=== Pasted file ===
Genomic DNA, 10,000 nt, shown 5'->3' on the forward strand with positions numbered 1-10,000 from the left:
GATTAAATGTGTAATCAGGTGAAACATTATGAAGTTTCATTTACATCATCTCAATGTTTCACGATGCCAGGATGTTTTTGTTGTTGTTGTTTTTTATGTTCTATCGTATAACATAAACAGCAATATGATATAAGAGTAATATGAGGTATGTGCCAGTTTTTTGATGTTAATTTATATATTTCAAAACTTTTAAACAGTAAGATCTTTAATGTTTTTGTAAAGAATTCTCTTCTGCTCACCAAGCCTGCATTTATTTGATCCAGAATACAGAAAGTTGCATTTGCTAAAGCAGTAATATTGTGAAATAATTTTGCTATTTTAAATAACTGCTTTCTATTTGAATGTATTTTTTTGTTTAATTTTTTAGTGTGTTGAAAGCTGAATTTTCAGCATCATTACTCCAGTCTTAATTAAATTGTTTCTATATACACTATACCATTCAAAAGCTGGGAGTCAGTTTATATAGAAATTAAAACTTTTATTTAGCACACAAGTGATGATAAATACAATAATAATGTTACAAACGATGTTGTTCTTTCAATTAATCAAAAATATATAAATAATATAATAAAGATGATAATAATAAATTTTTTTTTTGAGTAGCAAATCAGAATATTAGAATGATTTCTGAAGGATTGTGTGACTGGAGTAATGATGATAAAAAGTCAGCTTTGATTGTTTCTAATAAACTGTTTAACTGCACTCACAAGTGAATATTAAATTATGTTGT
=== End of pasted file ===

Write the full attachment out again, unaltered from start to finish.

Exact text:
Genomic DNA, 10,000 nt, shown 5'->3' on the forward strand with positions numbered 1-10,000 from the left:
GATTAAATGTGTAATCAGGTGAAACATTATGAAGTTTCATTTACATCATCTCAATGTTTCACGATGCCAGGATGTTTTTGTTGTTGTTGTTTTTTATGTTCTATCGTATAACATAAACAGCAATATGATATAAGAGTAATATGAGGTATGTGCCAGTTTTTTGATGTTAATTTATATATTTCAAAACTTTTAAACAGTAAGATCTTTAATGTTTTTGTAAAGAATTCTCTTCTGCTCACCAAGCCTGCATTTATTTGATCCAGAATACAGAAAGTTGCATTTGCTAAAGCAGTAATATTGTGAAATAATTTTGCTATTTTAAATAACTGCTTTCTATTTGAATGTATTTTTTTGTTTAATTTTTTAGTGTGTTGAAAGCTGAATTTTCAGCATCATTACTCCAGTCTTAATTAAATTGTTTCTATATACACTATACCATTCAAAAGCTGGGAGTCAGTTTATATAGAAATTAAAACTTTTATTTAGCACACAAGTGATGATAAATACAATAATAATGTTACAAACGATGTTGTTCTTTCAATTAATCAAAAATATATAAATAATATAATAAAGATGATAATAATAAATTTTTTTTTTGAGTAGCAAATCAGAATATTAGAATGATTTCTGAAGGATTGTGTGACTGGAGTAATGATGATAAAAAGTCAGCTTTGATTGTTTCTAATAAACTGTTTAACTGCACTCACAAGTGAATATTAAATTATGTTGT